- $10,000 for property damage for a single accident
- $25,000 for bodily injury and $50,000 for death for a person involved in an accident
- $50,000 for bodily injury and $100,000 for death for two or more people in an accident
Liability Coverage Limits in Action
Let’s see how these state minimums work in a real-world scenario.
A Brewerton resident named Bill is driving along Route 31 in Cicero, New York. Another vehicle ahead of him stops abruptly when a deer sprints across the road. Bill stomps the brake pedal too late to avoid the impact. The driver of the other vehicle, Debbie, is injured, along with two of her passengers.
Bill purchased liability coverage at the required minimum level for New York State, so he had a $10,000 limit for property damage, a $25,000 limit for each person injured, and a $50,000 maximum for the accident.
In our scenario, Debbie’s brand-new $70,000 electric vehicle sustained $30,000 in damage. That’s $20,000 above Bill’s policy limit. Meanwhile, Debbie and her two passengers hired separate lawyers and were awarded $15,000 each for pain and suffering.
Bill’s policy limit of $25,000 per person and $50,000 per accident covers those expenses, but $20,000 of the $30,000 vehicle repair cost has to come out of pocket. Yikes!
If Debbie and her passengers were awarded more money in their lawsuit, the costs would likely exceed Bill’s coverage limits, which means more out-of-pocket payments. But increasing liability coverage limits above the state minimums allows Bill to avoid dipping into his savings and selling assets to cover it all.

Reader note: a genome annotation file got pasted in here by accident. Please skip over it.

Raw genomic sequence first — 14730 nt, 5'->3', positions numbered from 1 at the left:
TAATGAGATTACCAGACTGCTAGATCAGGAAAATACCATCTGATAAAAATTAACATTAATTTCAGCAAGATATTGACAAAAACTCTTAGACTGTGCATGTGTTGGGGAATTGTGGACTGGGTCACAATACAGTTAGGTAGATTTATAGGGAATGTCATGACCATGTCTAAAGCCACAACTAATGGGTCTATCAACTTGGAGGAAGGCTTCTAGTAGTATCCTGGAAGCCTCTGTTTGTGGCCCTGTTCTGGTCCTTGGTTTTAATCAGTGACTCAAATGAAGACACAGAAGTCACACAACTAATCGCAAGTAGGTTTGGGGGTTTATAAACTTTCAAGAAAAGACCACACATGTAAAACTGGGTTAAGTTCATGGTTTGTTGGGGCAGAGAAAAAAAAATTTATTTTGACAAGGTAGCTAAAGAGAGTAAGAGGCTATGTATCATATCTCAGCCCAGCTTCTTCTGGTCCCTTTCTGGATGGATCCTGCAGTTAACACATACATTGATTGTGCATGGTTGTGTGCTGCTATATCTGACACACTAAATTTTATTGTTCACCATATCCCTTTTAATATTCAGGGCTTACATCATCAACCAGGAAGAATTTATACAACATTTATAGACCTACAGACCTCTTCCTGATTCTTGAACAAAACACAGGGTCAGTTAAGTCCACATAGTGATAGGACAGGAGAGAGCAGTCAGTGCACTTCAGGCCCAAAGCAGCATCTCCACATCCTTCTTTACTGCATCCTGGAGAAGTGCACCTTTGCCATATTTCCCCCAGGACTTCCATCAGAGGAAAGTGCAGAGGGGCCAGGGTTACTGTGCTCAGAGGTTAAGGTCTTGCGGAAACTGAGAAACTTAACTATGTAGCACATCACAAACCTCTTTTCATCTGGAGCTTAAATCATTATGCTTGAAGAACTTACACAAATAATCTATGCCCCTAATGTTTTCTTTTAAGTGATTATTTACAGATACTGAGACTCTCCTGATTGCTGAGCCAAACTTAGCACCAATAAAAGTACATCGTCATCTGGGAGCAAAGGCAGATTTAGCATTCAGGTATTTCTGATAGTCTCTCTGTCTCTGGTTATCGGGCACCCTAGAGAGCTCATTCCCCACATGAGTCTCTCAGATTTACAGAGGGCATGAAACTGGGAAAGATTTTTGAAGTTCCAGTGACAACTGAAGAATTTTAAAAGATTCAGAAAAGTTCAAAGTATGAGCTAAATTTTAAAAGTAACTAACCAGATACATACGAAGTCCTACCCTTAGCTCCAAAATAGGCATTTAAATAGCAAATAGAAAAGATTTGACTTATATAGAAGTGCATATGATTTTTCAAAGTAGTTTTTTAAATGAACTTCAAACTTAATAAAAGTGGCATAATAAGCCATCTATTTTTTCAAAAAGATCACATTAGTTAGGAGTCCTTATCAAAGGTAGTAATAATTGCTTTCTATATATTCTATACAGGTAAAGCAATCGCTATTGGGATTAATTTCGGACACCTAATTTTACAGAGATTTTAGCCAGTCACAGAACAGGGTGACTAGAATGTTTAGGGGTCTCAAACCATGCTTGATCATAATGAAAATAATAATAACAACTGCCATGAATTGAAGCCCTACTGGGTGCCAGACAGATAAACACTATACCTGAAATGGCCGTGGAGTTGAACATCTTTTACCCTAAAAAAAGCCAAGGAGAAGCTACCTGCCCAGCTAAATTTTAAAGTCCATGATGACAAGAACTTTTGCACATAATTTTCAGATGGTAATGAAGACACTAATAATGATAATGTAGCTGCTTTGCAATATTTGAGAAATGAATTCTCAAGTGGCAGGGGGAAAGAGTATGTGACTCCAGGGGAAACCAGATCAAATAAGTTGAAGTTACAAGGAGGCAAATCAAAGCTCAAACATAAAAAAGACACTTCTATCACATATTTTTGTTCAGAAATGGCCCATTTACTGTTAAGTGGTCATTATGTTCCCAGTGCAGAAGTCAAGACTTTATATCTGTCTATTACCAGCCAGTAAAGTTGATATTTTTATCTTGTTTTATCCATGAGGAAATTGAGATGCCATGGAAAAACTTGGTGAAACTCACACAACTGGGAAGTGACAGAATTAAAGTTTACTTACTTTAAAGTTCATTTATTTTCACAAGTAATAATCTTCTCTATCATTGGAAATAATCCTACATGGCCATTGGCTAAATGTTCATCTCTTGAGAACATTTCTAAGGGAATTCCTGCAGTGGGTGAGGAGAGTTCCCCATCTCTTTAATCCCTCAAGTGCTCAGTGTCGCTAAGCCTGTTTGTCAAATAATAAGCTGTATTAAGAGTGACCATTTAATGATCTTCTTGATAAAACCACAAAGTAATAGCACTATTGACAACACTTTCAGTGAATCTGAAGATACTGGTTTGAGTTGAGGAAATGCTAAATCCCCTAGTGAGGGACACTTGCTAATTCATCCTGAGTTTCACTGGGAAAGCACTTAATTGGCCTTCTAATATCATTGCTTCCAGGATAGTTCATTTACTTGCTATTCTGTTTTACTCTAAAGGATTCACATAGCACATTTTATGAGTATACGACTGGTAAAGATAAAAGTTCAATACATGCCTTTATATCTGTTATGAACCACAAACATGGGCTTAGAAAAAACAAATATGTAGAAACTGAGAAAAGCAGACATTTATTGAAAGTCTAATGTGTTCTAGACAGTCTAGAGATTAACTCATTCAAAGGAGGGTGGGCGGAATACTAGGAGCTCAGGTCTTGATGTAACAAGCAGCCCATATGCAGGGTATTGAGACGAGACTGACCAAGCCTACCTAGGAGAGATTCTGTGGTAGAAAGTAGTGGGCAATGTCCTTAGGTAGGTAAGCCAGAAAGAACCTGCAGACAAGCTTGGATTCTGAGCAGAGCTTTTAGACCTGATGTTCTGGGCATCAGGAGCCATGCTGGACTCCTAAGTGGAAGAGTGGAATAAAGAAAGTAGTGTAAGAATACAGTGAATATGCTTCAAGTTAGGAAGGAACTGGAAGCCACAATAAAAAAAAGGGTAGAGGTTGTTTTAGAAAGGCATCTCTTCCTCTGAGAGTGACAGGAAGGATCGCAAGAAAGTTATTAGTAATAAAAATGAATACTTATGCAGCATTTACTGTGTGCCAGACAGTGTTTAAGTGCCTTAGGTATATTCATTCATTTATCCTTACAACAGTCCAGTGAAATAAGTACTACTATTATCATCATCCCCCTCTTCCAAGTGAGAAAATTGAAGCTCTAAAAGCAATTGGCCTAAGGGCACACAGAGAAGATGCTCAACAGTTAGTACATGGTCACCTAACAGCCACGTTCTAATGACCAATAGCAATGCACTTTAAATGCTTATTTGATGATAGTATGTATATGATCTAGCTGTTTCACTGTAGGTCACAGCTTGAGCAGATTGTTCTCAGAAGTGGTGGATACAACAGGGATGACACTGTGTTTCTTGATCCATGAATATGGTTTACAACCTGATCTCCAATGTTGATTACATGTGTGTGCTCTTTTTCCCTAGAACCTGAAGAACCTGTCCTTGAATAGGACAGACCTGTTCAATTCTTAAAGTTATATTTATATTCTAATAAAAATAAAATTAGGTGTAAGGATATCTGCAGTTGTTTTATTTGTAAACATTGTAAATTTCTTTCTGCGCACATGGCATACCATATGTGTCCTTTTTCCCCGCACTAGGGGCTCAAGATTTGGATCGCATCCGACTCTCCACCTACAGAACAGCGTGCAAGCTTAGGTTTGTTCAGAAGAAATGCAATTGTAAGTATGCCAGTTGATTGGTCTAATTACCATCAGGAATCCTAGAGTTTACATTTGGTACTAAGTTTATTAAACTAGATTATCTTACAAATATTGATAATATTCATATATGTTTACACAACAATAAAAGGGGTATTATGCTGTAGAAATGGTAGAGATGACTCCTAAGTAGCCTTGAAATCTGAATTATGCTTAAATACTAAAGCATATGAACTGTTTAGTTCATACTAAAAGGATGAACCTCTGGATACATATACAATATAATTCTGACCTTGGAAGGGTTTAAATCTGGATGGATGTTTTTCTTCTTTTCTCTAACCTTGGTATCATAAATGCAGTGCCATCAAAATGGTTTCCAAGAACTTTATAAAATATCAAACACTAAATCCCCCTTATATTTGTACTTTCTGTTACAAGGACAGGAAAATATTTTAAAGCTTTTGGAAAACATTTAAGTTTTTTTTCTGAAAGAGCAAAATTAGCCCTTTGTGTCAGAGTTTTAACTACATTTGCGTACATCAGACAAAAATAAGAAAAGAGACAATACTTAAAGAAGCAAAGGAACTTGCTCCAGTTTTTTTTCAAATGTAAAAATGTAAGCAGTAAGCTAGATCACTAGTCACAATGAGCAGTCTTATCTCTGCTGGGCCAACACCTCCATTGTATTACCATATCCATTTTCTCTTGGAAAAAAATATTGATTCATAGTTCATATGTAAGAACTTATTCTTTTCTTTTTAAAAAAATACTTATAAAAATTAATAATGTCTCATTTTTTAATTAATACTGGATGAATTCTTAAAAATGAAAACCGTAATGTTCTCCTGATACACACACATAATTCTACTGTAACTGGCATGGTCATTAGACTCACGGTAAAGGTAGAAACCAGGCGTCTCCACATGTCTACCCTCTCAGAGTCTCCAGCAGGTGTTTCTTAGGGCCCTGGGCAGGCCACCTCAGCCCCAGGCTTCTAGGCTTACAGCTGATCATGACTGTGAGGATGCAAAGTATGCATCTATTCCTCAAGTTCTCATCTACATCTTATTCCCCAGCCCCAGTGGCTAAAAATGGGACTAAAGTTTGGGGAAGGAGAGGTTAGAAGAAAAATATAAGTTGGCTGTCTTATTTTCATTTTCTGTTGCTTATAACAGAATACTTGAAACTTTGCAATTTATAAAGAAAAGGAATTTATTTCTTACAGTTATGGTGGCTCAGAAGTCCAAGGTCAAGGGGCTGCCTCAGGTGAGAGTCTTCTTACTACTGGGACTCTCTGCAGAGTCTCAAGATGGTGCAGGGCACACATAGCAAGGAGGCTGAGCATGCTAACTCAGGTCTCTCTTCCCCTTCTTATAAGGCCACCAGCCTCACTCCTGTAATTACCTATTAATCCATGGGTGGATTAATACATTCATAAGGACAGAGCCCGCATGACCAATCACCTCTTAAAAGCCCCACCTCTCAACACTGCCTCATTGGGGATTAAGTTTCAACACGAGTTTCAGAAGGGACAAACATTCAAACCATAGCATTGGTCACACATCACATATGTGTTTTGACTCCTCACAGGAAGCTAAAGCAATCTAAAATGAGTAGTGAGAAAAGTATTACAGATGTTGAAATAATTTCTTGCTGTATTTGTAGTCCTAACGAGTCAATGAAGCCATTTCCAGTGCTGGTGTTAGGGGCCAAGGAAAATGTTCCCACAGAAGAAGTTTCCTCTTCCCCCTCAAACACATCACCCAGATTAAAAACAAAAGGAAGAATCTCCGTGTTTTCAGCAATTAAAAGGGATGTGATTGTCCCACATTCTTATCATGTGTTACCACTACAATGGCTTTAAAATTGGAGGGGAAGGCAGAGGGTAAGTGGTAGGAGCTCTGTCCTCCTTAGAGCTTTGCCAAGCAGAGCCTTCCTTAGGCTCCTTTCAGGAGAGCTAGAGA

Many drivers increase their property damage limits to $50,000, but at Horan, we’ve seen that $100,000 is the most common limit for property damage coverage. While $100,000 is sufficient to cover most road mishaps, it often results in a minimal premium increase on an auto policy.
Uninsured/Underinsured Motorist Coverage Limits
Another type of liability coverage to note is uninsured/underinsured motorist coverage, which helps pay for injuries and damages you incur in an accident due to a driver with insufficient insurance or no insurance.
As a Central New Yorker with this coverage, you can collect against your own policy if an uninsured/underinsured motorist significantly injures you.
For example: say Angela’s sedan is hit from behind, and she’s left with permanent spinal injuries. The driver of the truck that struck her vehicle leaves the scene (or stays, but he only has $25,000 in bodily injury coverage). Angela could use her uninsured/underinsured coverage to compensate herself.
Accident victims in New York benefit from uninsured/underinsured motorist coverage because it eases the cost burden in such cases.
New York State requires drivers to carry uninsured motorist coverage, but not the underinsured portion. At Horan, we combine uninsured and underinsured motorist coverage to offer our clients more protection against the percentage of drivers who choose to operate vehicles with insufficient insurance coverage.
Review Your Auto Insurance Coverage Periodically
Once you understand auto liability coverage limits, review your policy periodically, such as every six months. Determine whether your financial situation is in line with your current coverage limits. If an accident occurs, your policy limits should be high enough to cover potential damages so that your assets—all or most of them—are safeguarded.
Now that you’ve learned about auto liability coverage limits, read our article How Do Deductibles Work for Car Insurance? to find out how much you should be paying out of pocket for comprehensive insurance, collision coverage, and other portions of your auto policy.
And if you’re thinking about updating your current auto coverage or purchasing a new auto policy, call (315) 635-2095, and one of our insurance specialists will be happy to help. Or use our contact form to get in touch.